What: All Issues : Making Government Work for Everyone, Not Just the Rich or Powerful : Fiscal 2008 Defense authorization (H.R. 1585)/Motion to rise from the Committee of the Whole (and end debate on amendments to the legislation) (2007 house Roll Call 363)
 Who: All Members : New York, District 2 : King, Pete
[POW!]
 
Fiscal 2008 Defense authorization (H.R. 1585)/Motion to rise from the Committee of the Whole (and end debate on amendments to the legislation)
house Roll Call 363     May 16, 2007
Member's Vote
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Progressive Position
Progressive Result
(win or loss)

This vote was yet another in a series of procedural motions offered by Republicans to protest the way the Democratic majority was conducting the business of the House. This motion was offered by Rep. Steve Buyer (R-Ind.).

The motion was offered during debate of a bill to authorize $648.6 billion for Defense programs for fiscal 2008. Republicans were irritated because Democrats prevented many of their proposed amendments to fiscal 2008 Defense authorization bill from coming to the House floor for debate. (See also Roll Call 352, 353, 357, 359 and 361.)

A motion to rise is similar to a motion to adjourn. The only substantive difference between the two motions is that a motion to rise is offered while the House is meeting in the Committee of the Whole during considerations of amendments.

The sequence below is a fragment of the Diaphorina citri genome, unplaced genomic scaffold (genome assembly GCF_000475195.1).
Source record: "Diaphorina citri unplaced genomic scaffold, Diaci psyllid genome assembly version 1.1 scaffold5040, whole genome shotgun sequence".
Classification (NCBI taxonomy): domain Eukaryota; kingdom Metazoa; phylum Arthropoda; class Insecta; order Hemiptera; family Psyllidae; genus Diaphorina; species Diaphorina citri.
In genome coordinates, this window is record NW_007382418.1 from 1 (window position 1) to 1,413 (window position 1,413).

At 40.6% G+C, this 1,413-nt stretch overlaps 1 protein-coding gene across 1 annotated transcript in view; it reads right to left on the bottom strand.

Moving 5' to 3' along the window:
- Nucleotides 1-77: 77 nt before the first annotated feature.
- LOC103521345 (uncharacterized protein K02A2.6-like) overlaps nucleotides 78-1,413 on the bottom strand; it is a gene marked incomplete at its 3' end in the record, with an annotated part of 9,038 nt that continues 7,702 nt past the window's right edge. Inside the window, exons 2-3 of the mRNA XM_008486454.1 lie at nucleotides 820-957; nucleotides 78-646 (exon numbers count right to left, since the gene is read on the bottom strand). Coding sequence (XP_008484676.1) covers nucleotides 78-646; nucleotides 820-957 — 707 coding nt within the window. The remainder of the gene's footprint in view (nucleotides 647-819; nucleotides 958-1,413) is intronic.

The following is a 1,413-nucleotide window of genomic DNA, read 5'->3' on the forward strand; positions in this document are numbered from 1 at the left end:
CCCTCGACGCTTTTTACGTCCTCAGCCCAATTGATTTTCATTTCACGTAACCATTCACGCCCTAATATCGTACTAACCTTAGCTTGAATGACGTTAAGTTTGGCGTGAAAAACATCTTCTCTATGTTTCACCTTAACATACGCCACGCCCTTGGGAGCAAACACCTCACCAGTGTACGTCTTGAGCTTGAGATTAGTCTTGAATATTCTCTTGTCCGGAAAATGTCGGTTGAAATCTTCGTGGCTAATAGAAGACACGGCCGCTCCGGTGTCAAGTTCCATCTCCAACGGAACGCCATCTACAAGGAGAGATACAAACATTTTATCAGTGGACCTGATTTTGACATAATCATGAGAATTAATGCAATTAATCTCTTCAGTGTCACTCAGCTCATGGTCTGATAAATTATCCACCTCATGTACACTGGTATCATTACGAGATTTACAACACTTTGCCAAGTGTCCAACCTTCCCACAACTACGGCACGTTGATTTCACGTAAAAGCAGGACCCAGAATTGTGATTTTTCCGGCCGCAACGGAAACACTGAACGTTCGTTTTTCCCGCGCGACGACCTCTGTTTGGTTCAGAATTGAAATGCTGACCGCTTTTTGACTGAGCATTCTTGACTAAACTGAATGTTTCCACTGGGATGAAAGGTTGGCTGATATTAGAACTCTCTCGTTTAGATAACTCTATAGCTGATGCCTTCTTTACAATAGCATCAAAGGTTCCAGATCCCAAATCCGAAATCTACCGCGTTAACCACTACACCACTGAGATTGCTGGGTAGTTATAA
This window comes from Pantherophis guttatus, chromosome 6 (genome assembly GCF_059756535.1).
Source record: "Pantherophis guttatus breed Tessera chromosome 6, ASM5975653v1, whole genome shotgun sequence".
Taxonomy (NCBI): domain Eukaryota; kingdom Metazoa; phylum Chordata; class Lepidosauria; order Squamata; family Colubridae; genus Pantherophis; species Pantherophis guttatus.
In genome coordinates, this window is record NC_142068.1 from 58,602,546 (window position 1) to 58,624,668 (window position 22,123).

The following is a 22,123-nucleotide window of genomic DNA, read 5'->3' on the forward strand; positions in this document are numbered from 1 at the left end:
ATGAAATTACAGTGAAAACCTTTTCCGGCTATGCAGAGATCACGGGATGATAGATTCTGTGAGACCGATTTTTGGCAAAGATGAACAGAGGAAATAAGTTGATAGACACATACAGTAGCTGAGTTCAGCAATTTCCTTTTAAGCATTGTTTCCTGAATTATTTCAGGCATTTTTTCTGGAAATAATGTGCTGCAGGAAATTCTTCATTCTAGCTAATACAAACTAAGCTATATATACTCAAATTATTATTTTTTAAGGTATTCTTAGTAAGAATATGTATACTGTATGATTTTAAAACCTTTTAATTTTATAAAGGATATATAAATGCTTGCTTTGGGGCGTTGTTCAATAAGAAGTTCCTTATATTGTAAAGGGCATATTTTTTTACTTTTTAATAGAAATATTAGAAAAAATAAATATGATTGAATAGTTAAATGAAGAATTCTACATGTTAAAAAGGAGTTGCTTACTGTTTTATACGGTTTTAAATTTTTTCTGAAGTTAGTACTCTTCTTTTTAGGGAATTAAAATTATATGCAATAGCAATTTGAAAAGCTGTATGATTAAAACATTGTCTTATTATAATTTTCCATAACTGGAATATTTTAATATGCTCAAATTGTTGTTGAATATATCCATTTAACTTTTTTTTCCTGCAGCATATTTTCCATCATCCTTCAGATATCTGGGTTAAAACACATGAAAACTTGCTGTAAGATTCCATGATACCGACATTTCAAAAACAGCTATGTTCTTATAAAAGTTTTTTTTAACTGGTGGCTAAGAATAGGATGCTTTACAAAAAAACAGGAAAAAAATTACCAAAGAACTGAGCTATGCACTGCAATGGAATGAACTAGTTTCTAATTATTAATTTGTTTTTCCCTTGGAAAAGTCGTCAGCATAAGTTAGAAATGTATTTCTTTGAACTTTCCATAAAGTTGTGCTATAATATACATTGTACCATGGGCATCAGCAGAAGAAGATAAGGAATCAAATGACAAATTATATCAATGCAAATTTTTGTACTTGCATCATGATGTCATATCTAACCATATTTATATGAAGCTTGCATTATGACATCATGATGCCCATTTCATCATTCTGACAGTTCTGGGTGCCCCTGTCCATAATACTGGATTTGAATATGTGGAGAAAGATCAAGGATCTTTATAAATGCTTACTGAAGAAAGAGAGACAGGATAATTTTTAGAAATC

The Committee of the Whole is used to expedite the business of the House and utilizes a lower quorum threshold, restricted time for debate and limits on the kinds of parliamentary maneuvers allowed. (A quorum is the minimum number of lawmakers required to conduct business. In the full House a quorum is 218 Members whereas a quorum in the Committee of the Whole is only 100.)

If a motion to rise is adopted, it terminates the debate on a pending matter. It is a disruptive action usually employed by the minority party.

There was no debate on the motion. All Democrats present but four voted against the motion to rise, and all Republicans present but nine voted for it. The motion thus lost by a vote of 188 to 221 and the House continued with the business at hand, which was amendments to the fiscal 2008 Defense authorization bill.

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Key: Y=Yea, N=Nay, W=Win, L=Loss